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Bible Dictionaries

Fausset's Bible Dictionary


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1. The Graecised form is Cyaxares; king of Media, conqueror of Nineveh; began to reign 634 B.C. Father of Darius the Mede or Astyages, last king of Media, 594 B.C. Tradition says Astyages' grandson was Cyrus, son of his daughter Mandane and a Persian noble, Cambyses, first king of Persia, 559 B.C. Cyrus having taken Babylon set over it, as viceroy with royal state, his grandfather Astyages, or (as chronology requires) Astyages' successor, i.e. Darius the Mede.

2. Cambyses, Cyrus' son, is the second Ahasuerus, 529 B.C. (Ezra 4:6.) A Magian usurper, impersonating Smerdis, Cyrus' younger son, succeeded; Ahasuerus or Artaxerxes (Ezra 4:4-7). The Jews' enemies, in the third year of Cyrus (Daniel 10:12; Daniel 10:18; Ezra 4:5), sought by "hired counselors" to frustrate the building of the temple, and wrote against them to Ahasuerus (Cambyses) and Artaxerxes (Pseudo-Smerdis) successively. Ahasuerus reigned seven and a half years.

Then the Magian Pseudo-Smerdis, Artaxeres, usurped the throne for eight months. The Magi being overthrown, Darius Hystaspis succeeded, 521 B.C. (Ezra 4:24.)

3. Darius Hystaspis' son was Ahasuerus the third or Xerxes (See ESTHER), father of Artaxerxes Longimanus (Ezra 7:1). The gap between Ezra 6 and Ezra 7 is filled up with the book of Esther. The character of Ahasuerus III. much resembles that of Xerxes as described by Greek historians. Proud, self willed, impulsive, amorous, reckless of violating Persian proprieties, ready to sacrifice human life, though not wantonly cruel. As Xerxes scourged the sea and slew the engineers because his bridge over the Hellespont was swept away by the sea, so Ahasuerus repudiated his queen Vashti because she did not violate female decorum and expose herself to the gaze of drunken revelers; and decreed the massacre of the whole Jewish people to please his favorite, Haman; and, to prevent the evil, allowed them in self defense to slay thousands of his other subjects.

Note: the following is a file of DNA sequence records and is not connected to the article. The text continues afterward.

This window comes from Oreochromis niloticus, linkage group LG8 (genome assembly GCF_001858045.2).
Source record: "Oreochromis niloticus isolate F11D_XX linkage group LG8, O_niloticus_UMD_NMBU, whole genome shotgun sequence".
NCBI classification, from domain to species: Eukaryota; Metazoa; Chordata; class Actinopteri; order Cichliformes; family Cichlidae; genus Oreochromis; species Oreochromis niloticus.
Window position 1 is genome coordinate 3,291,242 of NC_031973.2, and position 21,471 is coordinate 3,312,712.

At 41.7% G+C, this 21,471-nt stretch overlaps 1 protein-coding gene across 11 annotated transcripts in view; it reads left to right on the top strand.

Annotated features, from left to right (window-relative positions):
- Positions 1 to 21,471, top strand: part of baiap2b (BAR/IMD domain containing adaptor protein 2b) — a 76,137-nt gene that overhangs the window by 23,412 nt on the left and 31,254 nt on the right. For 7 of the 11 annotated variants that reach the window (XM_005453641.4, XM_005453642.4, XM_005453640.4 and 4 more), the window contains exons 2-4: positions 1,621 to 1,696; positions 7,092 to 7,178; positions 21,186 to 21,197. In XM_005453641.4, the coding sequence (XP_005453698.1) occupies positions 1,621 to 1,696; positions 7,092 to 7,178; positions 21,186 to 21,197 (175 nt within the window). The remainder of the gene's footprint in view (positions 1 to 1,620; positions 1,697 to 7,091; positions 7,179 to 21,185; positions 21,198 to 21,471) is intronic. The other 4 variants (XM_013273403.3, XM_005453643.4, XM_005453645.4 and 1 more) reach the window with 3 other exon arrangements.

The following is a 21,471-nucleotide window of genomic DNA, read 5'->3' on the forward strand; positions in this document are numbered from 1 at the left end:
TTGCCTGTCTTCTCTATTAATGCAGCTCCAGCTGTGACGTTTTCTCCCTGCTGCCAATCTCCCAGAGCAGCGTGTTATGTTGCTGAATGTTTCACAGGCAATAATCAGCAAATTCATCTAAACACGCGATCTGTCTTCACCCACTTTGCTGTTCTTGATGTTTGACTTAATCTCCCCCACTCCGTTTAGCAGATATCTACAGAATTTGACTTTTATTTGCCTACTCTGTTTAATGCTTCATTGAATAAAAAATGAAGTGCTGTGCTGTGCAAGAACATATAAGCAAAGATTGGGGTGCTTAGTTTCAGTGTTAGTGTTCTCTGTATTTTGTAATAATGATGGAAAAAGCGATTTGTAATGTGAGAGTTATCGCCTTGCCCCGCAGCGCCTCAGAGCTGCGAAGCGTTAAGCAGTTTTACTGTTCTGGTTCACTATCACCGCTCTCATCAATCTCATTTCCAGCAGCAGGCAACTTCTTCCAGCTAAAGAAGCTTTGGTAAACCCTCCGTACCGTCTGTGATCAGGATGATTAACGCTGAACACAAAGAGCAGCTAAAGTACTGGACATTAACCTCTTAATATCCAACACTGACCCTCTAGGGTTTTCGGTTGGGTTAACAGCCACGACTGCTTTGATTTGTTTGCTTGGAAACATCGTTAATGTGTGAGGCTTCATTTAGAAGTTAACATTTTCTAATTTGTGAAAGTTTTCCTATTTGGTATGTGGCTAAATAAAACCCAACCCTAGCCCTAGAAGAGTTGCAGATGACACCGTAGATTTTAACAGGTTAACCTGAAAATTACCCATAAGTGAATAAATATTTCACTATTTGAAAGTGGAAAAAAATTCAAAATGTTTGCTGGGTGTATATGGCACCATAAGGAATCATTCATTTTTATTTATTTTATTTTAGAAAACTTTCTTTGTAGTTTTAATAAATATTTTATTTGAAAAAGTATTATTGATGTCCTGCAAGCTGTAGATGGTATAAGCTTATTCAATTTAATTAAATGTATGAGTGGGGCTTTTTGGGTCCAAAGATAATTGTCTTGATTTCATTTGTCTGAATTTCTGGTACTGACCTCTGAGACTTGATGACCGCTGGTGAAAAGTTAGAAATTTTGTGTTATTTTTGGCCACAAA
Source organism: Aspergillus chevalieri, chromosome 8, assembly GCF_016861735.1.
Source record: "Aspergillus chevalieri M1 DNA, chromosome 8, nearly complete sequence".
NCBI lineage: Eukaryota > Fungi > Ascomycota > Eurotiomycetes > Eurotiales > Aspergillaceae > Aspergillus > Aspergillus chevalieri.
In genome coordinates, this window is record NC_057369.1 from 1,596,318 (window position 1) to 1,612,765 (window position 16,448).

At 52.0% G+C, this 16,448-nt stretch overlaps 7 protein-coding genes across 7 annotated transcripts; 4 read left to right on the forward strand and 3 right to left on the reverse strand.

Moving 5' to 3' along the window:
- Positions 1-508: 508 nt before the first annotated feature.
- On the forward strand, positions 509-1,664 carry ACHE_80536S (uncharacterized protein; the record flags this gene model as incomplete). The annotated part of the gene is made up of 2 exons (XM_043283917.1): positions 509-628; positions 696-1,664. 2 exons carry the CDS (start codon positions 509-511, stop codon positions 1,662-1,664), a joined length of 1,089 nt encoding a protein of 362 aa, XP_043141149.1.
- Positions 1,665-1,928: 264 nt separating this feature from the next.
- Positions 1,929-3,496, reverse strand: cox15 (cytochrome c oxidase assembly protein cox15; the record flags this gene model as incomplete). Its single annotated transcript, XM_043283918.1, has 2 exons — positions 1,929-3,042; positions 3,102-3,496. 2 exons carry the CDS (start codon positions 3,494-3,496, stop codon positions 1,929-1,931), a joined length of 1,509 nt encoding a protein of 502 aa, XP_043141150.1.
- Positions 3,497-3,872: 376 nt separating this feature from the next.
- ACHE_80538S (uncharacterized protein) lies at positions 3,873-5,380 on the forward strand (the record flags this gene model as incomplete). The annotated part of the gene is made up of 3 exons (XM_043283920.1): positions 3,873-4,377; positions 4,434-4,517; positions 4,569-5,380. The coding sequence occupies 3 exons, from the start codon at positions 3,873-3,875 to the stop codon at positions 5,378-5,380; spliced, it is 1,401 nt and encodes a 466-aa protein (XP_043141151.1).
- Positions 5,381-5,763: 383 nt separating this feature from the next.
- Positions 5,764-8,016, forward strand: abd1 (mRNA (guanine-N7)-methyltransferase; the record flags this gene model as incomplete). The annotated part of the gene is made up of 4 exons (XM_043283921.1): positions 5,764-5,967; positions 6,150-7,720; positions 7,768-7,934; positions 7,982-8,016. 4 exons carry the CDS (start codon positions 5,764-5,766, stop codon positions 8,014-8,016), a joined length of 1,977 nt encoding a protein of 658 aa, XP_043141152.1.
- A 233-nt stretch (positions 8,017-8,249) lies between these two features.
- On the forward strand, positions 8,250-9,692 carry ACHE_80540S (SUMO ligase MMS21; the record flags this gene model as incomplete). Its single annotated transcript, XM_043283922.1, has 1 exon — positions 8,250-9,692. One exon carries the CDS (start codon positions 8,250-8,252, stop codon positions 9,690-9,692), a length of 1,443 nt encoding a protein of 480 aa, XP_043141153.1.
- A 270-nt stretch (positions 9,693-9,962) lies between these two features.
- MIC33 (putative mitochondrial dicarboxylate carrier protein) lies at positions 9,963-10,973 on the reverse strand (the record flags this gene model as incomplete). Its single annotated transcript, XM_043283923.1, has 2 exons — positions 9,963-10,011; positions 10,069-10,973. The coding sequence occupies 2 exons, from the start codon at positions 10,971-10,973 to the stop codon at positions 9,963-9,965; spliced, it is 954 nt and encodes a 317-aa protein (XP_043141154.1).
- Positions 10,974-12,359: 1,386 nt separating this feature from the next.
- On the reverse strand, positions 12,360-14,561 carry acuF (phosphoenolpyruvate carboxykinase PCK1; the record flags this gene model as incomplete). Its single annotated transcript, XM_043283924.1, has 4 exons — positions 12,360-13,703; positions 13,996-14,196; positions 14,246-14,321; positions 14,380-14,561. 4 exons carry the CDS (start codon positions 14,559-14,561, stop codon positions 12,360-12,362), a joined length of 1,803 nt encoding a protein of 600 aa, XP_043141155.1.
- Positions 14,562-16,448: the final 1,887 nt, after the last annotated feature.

In the third year was held Ahasuerus, feast in Shushan (Esther 1:3): so Xerxes in his third year held an assembly to prepare for invading Greece. In his seventh year Ahasuerus replaced Vashti by marrying Esther (Esther 2:16), after gathering all the fair young virgins to Shushan: so Xerxes in his seventh year, on his defeat and return from Greece, consoled himself with the pleasures of the harem, and offered a reward for the inventor of a new pleasure (Herodotus 9:108). The "tribute" which he "laid upon the land and upon the isles of the sea" (Esther 10:1) was probably to replenish his treasury, exhausted by the Grecian expedition.

The name in the Persepolitan arrow-headed inscriptions isΚshershe . Xerxes is explained by Herodotus as meaning "martial"; the modern title "shah" comes from ksahya , "a king," which forms the latter part of the name; the former part is akin to shir , a lion. The Semitic Αhashverosh equates to the Persian Κhshayarsha , a common title of many Medo-Persian kings. Darius Hystaspis was the first Persian king who reigned "from India (which he first subdued) to Ethiopia" (Esther 1:1); also the first who imposed a stated tribute on the provinces, voluntary presents having been customary before; also the first who admitted the seven princes to see the king's face; the seven conspirators who slew Pseudo-Smerdis having stipulated, before it was decided which of them was to have the crown, for special privileges, and this one in particular.

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These files are public domain.

Bibliography Information
Fausset, Andrew R. Entry for 'Ahasuerus'. Fausset's Bible Dictionary. 1949.

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